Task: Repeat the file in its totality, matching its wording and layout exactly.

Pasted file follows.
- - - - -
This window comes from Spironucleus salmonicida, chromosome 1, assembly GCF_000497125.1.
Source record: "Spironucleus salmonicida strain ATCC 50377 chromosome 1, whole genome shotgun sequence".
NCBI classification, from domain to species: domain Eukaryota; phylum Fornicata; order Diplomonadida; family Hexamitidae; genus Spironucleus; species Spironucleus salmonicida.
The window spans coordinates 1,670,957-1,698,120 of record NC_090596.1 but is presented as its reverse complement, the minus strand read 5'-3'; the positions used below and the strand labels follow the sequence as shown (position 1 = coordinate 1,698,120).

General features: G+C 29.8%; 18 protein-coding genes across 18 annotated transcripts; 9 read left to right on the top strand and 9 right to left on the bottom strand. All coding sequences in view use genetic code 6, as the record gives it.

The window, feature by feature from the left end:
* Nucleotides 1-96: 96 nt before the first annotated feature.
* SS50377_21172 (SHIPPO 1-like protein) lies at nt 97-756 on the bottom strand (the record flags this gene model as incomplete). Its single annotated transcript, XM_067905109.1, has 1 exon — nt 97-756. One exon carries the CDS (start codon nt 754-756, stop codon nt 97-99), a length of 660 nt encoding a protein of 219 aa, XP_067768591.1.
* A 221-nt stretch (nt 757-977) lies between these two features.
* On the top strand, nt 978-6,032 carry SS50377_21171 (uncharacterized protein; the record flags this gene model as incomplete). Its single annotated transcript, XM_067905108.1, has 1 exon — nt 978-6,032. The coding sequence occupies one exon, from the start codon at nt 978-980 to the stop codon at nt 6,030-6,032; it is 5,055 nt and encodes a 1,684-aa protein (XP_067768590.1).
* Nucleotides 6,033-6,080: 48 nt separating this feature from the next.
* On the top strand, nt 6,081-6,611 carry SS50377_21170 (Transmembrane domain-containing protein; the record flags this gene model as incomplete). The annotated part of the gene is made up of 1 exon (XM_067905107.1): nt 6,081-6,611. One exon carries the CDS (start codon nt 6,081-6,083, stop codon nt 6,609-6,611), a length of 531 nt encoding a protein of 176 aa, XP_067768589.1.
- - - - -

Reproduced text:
This window comes from Spironucleus salmonicida, chromosome 1, assembly GCF_000497125.1.
Source record: "Spironucleus salmonicida strain ATCC 50377 chromosome 1, whole genome shotgun sequence".
NCBI classification, from domain to species: domain Eukaryota; phylum Fornicata; order Diplomonadida; family Hexamitidae; genus Spironucleus; species Spironucleus salmonicida.
The window spans coordinates 1,670,957-1,698,120 of record NC_090596.1 but is presented as its reverse complement, the minus strand read 5'-3'; the positions used below and the strand labels follow the sequence as shown (position 1 = coordinate 1,698,120).

General features: G+C 29.8%; 18 protein-coding genes across 18 annotated transcripts; 9 read left to right on the top strand and 9 right to left on the bottom strand. All coding sequences in view use genetic code 6, as the record gives it.

The window, feature by feature from the left end:
* Nucleotides 1-96: 96 nt before the first annotated feature.
* SS50377_21172 (SHIPPO 1-like protein) lies at nt 97-756 on the bottom strand (the record flags this gene model as incomplete). Its single annotated transcript, XM_067905109.1, has 1 exon — nt 97-756. One exon carries the CDS (start codon nt 754-756, stop codon nt 97-99), a length of 660 nt encoding a protein of 219 aa, XP_067768591.1.
* A 221-nt stretch (nt 757-977) lies between these two features.
* On the top strand, nt 978-6,032 carry SS50377_21171 (uncharacterized protein; the record flags this gene model as incomplete). Its single annotated transcript, XM_067905108.1, has 1 exon — nt 978-6,032. The coding sequence occupies one exon, from the start codon at nt 978-980 to the stop codon at nt 6,030-6,032; it is 5,055 nt and encodes a 1,684-aa protein (XP_067768590.1).
* Nucleotides 6,033-6,080: 48 nt separating this feature from the next.
* On the top strand, nt 6,081-6,611 carry SS50377_21170 (Transmembrane domain-containing protein; the record flags this gene model as incomplete). The annotated part of the gene is made up of 1 exon (XM_067905107.1): nt 6,081-6,611. One exon carries the CDS (start codon nt 6,081-6,083, stop codon nt 6,609-6,611), a length of 531 nt encoding a protein of 176 aa, XP_067768589.1.